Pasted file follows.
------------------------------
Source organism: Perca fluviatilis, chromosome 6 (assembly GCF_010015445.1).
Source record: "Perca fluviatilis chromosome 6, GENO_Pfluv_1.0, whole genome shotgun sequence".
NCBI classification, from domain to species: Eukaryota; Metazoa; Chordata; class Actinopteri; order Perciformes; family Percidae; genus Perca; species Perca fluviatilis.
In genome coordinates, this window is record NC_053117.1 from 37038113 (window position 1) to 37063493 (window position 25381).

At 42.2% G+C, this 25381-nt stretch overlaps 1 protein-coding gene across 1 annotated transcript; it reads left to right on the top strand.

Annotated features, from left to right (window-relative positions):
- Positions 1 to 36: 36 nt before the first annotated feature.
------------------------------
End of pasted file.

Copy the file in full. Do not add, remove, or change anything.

Source organism: Perca fluviatilis, chromosome 6 (assembly GCF_010015445.1).
Source record: "Perca fluviatilis chromosome 6, GENO_Pfluv_1.0, whole genome shotgun sequence".
NCBI classification, from domain to species: Eukaryota; Metazoa; Chordata; class Actinopteri; order Perciformes; family Percidae; genus Perca; species Perca fluviatilis.
In genome coordinates, this window is record NC_053117.1 from 37038113 (window position 1) to 37063493 (window position 25381).

At 42.2% G+C, this 25381-nt stretch overlaps 1 protein-coding gene across 1 annotated transcript; it reads left to right on the top strand.

Annotated features, from left to right (window-relative positions):
- Positions 1 to 36: 36 nt before the first annotated feature.